Post Tropical Cyclone Sandy: 8PM EDT, 29 October 2012

Andrew Farnsworth The Cornell Lab Oct 30, 2012

The center of the circulation is mostly ashore near Atlantic City, NJ as of 8PM EDT, the system is now behaving more like a Nor’easter though still with some tropical characteristics, and the effects of Sandy are widespread and dangerous. Record-setting storm surges are occurring, winds of Category 1 hurricane force and gusting to 90-100 mph are evident in some places from New York to the Cape, and there is heavy precipitation falling across a huge area of the Eastern US (see below).

Reports are coming in, many of which are being posted on Drew Weber’s excellent site, Nemesis Bird. We heard report of a Sooty/Bridled Tern at 430PM EDT from eastern Long Island, as well as Dovekies from Stamford, CT. Many alcids, Leach’s Storm-Petrels, and a suite of other near shore and Atlantic seabirds have been reported from New England. We will post other, broad-scale patterns as we receive them (or until the power goes out!).

The forecast track has not changed much, but the intensity of the system is perhaps greater than anticipated. This is a very dangerous system, still, please exercise extreme care.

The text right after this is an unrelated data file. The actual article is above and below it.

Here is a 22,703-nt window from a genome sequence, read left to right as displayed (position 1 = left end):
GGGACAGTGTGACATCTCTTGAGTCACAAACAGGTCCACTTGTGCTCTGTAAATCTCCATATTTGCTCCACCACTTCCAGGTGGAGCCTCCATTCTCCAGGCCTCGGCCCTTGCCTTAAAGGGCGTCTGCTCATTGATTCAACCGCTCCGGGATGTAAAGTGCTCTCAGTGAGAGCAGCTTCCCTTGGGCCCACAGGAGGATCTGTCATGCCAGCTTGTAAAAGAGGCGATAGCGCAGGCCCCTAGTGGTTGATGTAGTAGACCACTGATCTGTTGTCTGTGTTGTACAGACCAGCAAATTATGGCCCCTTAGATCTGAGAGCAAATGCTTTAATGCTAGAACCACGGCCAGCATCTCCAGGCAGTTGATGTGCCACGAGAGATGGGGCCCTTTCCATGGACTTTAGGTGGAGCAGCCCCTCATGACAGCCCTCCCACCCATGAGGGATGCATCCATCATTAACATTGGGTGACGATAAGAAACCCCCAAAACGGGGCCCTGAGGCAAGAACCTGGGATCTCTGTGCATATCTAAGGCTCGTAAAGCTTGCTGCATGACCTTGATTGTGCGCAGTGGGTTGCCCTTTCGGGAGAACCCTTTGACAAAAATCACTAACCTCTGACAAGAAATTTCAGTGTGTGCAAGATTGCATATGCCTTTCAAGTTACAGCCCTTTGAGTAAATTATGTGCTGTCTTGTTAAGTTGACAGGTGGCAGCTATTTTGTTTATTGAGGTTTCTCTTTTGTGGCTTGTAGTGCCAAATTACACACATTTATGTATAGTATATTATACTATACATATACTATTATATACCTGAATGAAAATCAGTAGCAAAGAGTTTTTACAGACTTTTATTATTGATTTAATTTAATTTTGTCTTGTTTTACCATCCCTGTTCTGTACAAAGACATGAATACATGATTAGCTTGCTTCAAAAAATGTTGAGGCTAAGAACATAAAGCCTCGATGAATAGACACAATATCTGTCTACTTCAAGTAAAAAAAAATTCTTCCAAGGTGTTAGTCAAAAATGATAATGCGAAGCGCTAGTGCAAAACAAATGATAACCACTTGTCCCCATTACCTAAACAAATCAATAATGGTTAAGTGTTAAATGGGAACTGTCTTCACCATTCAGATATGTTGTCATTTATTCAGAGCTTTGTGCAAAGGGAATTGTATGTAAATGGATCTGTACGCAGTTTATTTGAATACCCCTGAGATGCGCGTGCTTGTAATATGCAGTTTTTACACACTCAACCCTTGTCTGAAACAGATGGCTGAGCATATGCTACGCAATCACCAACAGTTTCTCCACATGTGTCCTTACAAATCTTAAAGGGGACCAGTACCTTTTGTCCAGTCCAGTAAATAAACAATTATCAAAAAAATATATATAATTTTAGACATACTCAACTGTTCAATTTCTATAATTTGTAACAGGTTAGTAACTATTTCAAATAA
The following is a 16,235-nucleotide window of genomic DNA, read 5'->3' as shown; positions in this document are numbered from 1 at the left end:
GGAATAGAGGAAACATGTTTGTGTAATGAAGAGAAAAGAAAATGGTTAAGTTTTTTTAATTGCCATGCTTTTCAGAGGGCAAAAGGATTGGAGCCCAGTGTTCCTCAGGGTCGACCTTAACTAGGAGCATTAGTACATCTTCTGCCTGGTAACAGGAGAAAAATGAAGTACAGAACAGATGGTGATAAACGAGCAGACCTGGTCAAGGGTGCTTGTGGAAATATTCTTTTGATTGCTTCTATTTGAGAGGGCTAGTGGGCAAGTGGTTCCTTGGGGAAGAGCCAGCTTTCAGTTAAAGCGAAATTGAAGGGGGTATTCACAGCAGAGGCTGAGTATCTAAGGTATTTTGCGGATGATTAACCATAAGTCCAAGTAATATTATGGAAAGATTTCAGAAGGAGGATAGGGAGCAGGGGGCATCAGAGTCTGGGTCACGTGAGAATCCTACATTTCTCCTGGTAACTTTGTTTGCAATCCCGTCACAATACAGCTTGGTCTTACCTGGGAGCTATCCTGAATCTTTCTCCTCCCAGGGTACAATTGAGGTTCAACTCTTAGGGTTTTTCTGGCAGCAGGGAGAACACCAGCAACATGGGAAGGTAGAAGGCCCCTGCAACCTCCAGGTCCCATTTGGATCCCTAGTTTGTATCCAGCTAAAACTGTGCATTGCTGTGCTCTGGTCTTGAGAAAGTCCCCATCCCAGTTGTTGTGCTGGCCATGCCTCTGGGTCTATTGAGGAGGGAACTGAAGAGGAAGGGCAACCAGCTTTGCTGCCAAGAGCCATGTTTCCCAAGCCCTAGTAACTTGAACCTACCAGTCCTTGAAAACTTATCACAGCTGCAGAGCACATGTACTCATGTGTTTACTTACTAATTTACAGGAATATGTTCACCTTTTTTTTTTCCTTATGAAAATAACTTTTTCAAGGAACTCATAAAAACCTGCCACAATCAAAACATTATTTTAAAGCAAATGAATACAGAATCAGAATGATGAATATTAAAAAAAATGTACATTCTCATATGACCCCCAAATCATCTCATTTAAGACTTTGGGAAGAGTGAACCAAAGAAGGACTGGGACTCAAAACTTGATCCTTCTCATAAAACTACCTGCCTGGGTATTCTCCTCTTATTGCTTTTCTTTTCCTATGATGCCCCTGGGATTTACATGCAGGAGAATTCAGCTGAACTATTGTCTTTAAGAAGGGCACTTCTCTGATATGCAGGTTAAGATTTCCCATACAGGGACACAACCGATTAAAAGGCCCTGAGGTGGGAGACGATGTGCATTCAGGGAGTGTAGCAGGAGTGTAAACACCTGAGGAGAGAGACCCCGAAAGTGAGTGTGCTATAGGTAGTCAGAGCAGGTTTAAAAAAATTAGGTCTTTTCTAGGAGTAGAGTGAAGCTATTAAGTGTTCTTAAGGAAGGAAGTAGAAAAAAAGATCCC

The strong flow of easterlies and southeasterlies now battering the northern NJ, NY and New England coasts will likely continue to displace many birds through Tuesday and possibly longer. Original forecasts for inland locations have not changed from our perspective as described on the eBird site. Now we wait. The Delaware and Hudson River systems look to be the primary conduits for entry and departure for hurricane-driven birds, heavily biased toward the Delaware system. At first light, inland lakes and rivers, open areas, and coastlines in the Delaware Bay area inland through western Maryland and central southern Pennsylvania should be checked, if this can be done safely.

815PM EDT, 29 October 2012